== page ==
Sharing Skills with Ugandan Teachers

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The nineteen year old headmaster – with a second level qualification – leads me to our shelter from the morning sun. We sit in the shade of a pine tree, around a locally-produced wooden table and chairs. I am warmly greeted by the other members of staff, a man in his late-teens and an eighteen year old mother nursing her baby boy, as I take a sit at the rather delicately-placed table. The school – a cobbled concoction of mud, concrete and bricks – sits almost apologetically beside some eavesdropping cows and goats. This was my first experience of being a ‘teacher-trainer’ last week.

In some ways to describe the school as basic would be an overstatement – basics such as pens and notebooks were more a luxury than a necessity. The methods and styles of teaching that were employed failed to engage the students or to challenge their intellectual capacities, further than mere repetition. In other words, the situation looked rather dire.

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However, (while trying to avoid romanticism or hyperbole) what school lacked in facilities and educational expertise it more than substituted with heart and motivation to learn. When I first watched the teachers, I saw a watered down version of the rote-learning, teacher-lead, mind-numbingly boring and repetitive education that characterized my youth and early distaste for educational pursuit. It was, to put it bluntly, difficult to watch. I saw the students sit passive and zobified, expected to do little except repeat phrases until pronunciation and meaning were lost in the process.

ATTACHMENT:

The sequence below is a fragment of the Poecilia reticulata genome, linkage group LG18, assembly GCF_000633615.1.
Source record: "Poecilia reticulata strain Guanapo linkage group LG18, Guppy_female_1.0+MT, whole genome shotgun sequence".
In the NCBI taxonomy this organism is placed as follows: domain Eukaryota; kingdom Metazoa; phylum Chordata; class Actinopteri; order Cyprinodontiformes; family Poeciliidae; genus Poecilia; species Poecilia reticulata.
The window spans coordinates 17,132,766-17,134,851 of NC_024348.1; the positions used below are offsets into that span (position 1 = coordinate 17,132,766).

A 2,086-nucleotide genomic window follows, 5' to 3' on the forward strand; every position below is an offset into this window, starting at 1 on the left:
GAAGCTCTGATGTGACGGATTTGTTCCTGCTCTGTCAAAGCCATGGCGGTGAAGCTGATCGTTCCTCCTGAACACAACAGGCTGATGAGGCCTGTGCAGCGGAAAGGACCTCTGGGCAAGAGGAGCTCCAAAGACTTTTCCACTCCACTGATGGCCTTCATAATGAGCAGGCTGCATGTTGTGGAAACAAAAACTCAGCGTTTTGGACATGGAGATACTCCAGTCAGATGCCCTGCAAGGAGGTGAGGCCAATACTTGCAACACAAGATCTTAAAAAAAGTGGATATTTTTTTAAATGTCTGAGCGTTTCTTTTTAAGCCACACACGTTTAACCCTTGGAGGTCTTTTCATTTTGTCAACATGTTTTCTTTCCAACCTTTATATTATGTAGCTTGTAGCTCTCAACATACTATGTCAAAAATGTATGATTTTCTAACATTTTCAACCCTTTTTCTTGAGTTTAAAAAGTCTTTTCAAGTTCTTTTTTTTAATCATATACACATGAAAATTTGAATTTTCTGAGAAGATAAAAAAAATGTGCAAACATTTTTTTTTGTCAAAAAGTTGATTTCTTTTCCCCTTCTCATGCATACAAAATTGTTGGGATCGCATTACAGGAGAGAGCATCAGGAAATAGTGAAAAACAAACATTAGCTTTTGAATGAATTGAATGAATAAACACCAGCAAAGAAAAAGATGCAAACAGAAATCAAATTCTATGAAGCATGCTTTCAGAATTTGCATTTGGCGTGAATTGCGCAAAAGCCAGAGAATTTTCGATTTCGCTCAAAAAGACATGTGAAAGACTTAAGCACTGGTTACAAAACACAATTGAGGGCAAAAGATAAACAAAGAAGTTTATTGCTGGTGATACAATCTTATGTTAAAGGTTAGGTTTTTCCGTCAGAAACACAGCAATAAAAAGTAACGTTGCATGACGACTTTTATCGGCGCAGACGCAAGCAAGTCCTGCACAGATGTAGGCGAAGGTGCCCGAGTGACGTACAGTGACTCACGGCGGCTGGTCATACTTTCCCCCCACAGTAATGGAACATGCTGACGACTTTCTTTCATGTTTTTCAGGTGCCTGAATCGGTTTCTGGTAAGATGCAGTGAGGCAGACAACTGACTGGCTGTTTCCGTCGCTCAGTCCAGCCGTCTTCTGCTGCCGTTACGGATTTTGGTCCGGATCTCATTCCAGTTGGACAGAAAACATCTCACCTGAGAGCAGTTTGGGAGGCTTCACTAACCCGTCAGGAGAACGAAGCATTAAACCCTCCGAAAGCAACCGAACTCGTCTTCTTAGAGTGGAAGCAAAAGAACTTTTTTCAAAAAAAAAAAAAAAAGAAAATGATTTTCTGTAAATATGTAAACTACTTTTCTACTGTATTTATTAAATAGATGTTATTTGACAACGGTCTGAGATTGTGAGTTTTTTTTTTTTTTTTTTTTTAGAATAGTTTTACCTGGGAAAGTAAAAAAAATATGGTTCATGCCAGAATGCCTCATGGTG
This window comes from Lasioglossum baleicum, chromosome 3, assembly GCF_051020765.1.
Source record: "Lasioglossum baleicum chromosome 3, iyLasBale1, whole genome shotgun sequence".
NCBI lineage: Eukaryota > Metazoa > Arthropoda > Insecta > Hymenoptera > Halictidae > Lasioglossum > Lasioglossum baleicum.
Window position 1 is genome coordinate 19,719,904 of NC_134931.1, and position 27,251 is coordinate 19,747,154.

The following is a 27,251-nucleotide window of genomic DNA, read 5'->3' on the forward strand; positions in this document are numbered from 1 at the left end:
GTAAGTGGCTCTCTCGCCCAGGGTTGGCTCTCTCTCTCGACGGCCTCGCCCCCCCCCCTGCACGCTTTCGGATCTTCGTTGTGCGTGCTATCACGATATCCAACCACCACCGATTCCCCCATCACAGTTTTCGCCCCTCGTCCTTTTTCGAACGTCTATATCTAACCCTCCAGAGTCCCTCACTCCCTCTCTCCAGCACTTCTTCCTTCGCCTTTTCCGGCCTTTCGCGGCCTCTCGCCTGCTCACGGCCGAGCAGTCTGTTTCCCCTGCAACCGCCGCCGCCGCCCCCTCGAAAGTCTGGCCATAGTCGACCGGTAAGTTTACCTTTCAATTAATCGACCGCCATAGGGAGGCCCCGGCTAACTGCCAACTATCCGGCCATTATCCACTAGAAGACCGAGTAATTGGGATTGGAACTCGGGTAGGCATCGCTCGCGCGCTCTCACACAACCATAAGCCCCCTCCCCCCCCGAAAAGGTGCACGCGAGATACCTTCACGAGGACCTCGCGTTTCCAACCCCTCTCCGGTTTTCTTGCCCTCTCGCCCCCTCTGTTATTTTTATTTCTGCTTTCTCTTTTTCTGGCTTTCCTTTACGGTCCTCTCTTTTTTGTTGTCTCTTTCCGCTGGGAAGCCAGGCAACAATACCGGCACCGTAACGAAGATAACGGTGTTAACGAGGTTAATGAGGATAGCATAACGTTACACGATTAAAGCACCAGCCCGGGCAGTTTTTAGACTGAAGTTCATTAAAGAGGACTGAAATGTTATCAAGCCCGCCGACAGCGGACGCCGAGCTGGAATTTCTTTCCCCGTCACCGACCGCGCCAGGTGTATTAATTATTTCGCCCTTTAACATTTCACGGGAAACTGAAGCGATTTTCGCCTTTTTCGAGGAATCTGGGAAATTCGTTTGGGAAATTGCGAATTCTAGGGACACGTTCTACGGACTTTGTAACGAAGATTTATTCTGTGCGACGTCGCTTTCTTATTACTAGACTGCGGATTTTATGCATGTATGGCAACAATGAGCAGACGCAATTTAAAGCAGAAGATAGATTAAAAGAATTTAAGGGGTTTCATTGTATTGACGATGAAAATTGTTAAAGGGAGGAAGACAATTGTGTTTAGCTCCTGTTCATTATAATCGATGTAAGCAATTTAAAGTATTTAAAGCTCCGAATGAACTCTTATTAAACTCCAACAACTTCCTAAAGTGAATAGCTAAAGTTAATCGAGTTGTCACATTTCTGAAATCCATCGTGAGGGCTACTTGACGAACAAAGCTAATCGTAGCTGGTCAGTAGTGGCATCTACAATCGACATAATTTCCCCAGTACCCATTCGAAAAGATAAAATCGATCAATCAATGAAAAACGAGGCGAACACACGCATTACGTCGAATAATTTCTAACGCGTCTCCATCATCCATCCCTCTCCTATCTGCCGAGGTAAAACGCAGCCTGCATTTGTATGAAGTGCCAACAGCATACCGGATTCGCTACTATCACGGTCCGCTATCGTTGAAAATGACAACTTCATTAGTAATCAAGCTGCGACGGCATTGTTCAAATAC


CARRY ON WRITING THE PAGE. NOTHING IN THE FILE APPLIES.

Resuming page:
However, when I introduced the creative, student-centered, exciting, engaging and varied education that I strive for in my professional life, then I could almost see the Loony Tunes light-bulb appear above the ‘student-teachers’ heads. They were so quick to adapt and apply new skills that it was a tragedy to acknowledge that all that stood between them and this knowledge was basic training. The rewards gained so quickly on all sides are too fantastic and far-reaching that cynicism quickly dissolves into the ether.

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In a mere four days I was able to introduce the skills and concepts that it will take them a lifetime to master. There is a long road ahead but fortunately they now have the skills to see them through as I move on to my next set of student-teachers.

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